The Cypher was effectively leveraging the processing designed for Mirage - but with only one of the four processing cards ISTR. Each on-screen character was effectively a 2D video key and fill element in a frame store that was allocated a 'DVE' tile of its own - so could be positioned, and moved anywhere independently of any other character. It could also have feedback of its own (hence the trail effects etc.).

Really neat way of creating a new product using tech developed already. Of course an operator user interface more suitable for CG use - and without the requirement for coding in Pascal that Mirage required- was also needed.

This is all a very dim recollection though... ISTR that NBC Sports were very big users of Cypher (and had a big cheque book) - and at times had an NBC employee permanently based at Quantel in Newbury working on new functionality.

(Talking of 'shapes' - Quantel's Mirage was often used for basic 'Computer graphics' as it was easier/cheaper to design a shape within the Mirage 3D DVE and 'paint it' with a 2D video frame, than it was to design a similar 'computer graphic' in a real 3D CGI system. Plus the Mirage effect was realtime - and needed no offline rendering...

A lot of the planets in Star Trek : The Next Generation were 2D textures wrapped onto a Quantel sphere effect to create a globe. You could create them very quickly with a Paintbox and a Mirage in an online edit suite.
BL
bluecortina
The Cypher graphic creating a rabbit out of Jive Bunny's name was a masterpiece. Turner Prizes have been given for less!


I'm only casually following this thread on occasion, but was interested in your comment. Do you have the link to it (again?). We had a Quantel Cypher and whilst it was a very clever piece of kit I don't recall it could actually manipulate the 'shape' of graphics so you've peaked my interest.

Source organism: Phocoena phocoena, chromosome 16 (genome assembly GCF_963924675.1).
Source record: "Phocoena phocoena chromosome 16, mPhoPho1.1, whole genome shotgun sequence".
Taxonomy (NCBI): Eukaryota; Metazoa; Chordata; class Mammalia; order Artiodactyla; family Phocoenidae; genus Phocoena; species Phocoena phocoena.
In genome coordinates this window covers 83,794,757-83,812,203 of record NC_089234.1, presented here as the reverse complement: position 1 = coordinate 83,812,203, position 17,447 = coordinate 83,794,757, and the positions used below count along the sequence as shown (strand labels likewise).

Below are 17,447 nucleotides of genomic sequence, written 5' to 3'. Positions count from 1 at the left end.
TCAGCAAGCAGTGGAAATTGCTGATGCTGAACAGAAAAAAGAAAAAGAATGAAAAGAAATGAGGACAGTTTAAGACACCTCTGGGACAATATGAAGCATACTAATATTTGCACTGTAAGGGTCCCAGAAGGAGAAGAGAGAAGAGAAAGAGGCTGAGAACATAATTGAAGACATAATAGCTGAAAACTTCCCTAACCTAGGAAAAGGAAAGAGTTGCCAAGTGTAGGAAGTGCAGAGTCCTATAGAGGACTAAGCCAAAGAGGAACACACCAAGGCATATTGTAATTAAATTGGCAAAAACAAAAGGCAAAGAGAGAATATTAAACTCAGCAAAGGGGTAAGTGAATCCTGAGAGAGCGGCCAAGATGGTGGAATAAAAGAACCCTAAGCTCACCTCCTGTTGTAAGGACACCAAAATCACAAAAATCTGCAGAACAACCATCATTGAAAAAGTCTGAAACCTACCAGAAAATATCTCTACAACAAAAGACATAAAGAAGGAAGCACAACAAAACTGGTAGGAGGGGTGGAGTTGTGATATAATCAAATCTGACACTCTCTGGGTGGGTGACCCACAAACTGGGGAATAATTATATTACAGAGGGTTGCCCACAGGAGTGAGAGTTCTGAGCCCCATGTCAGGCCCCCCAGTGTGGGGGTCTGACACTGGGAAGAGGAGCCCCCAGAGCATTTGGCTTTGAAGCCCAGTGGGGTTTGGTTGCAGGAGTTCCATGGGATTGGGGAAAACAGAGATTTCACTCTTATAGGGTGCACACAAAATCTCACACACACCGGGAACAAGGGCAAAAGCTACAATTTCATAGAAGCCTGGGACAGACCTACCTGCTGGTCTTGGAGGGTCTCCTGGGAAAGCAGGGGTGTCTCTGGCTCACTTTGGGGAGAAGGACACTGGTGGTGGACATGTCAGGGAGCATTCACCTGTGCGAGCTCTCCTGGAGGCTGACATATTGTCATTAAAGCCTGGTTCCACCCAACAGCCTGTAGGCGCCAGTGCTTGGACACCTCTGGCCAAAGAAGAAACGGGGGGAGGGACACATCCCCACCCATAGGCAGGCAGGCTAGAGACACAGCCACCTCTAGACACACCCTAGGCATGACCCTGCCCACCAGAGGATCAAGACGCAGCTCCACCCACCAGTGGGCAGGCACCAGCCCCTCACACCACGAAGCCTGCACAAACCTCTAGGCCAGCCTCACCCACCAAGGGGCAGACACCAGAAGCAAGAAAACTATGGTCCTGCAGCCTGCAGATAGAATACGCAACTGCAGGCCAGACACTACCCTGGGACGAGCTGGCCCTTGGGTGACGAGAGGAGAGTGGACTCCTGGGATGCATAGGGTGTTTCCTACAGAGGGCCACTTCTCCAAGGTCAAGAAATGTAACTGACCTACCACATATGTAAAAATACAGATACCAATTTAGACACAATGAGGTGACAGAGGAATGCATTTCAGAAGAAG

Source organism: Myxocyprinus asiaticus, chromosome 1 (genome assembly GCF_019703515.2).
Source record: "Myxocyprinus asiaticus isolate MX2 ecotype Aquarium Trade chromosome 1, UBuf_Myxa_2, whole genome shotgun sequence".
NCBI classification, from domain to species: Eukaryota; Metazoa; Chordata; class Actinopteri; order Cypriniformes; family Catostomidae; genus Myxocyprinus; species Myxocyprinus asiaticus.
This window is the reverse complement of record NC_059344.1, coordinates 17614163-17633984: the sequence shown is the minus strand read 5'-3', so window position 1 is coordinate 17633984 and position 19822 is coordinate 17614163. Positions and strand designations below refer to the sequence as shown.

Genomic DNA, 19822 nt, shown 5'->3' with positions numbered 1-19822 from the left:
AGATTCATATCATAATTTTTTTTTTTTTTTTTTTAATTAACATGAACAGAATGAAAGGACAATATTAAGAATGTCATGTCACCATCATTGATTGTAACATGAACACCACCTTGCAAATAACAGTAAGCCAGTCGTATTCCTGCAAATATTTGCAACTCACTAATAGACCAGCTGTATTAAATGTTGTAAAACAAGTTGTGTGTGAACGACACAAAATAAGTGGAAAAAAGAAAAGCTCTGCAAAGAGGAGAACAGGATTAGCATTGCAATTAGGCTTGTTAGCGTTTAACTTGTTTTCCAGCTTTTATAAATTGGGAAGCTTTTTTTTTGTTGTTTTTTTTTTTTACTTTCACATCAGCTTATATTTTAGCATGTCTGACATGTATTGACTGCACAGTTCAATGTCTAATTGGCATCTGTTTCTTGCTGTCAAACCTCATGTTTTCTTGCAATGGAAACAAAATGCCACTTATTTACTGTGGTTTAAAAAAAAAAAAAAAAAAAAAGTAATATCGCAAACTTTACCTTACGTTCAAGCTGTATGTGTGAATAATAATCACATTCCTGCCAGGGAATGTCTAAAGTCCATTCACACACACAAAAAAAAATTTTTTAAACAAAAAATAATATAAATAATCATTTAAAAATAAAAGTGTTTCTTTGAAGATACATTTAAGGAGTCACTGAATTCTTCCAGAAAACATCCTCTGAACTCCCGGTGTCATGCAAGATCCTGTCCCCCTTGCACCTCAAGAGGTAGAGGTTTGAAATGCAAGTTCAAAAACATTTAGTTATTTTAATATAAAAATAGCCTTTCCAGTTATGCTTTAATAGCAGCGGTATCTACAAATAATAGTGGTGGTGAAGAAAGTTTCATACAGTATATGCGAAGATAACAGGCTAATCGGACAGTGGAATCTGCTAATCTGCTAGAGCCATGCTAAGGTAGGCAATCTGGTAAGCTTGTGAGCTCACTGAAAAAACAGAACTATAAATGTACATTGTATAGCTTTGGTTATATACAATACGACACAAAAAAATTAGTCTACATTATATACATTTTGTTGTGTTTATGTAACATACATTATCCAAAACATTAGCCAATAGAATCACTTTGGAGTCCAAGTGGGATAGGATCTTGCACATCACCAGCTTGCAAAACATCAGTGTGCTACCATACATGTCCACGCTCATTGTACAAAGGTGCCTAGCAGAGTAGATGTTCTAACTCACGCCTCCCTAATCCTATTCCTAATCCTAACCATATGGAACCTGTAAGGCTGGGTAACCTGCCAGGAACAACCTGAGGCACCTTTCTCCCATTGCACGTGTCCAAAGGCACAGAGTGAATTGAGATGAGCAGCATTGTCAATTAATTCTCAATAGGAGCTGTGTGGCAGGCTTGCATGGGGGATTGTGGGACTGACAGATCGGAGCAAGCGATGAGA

I had previously noted a cypher operator credit on the programme credits so don't doubt it's use.


The Cypher Op had designed the trajectory and position paths of the letters and words so that it made shapes - rather than the letterforms of the text being altered.

The Cypher was effectively leveraging the processing designed for Mirage - but with only one of the four processing cards ISTR. Each on-screen character was effectively a 2D video key and fill element in a frame store that was allocated a 'DVE' tile of its own - so could be positioned, and moved anywhere independently of any other character. It could also have feedback of its own (hence the trail effects etc.).

Really neat way of creating a new product using tech developed already. Of course an operator user interface more suitable for CG use - and without the requirement for coding in Pascal that Mirage required- was also needed.

This is all a very dim recollection though... ISTR that NBC Sports were very big users of Cypher (and had a big cheque book) - and at times had an NBC employee permanently based at Quantel in Newbury working on new functionality.

(Talking of 'shapes' - Quantel's Mirage was often used for basic 'Computer graphics' as it was easier/cheaper to design a shape within the Mirage 3D DVE and 'paint it' with a 2D video frame, than it was to design a similar 'computer graphic' in a real 3D CGI system. Plus the Mirage effect was realtime - and needed no offline rendering...

A lot of the planets in Star Trek : The Next Generation were 2D textures wrapped onto a Quantel sphere effect to create a globe. You could create them very quickly with a Paintbox and a Mirage in an online edit suite.


Cypher was based/housed in/on the Quantel Encore crate rather than Mirage. But I dare say it shared a fair bit of the principles. Someone asked me recently if I could get my hands on the operator panel as they wanted it for old times sake as a momento - but it had flown off into a skip a long long time ago.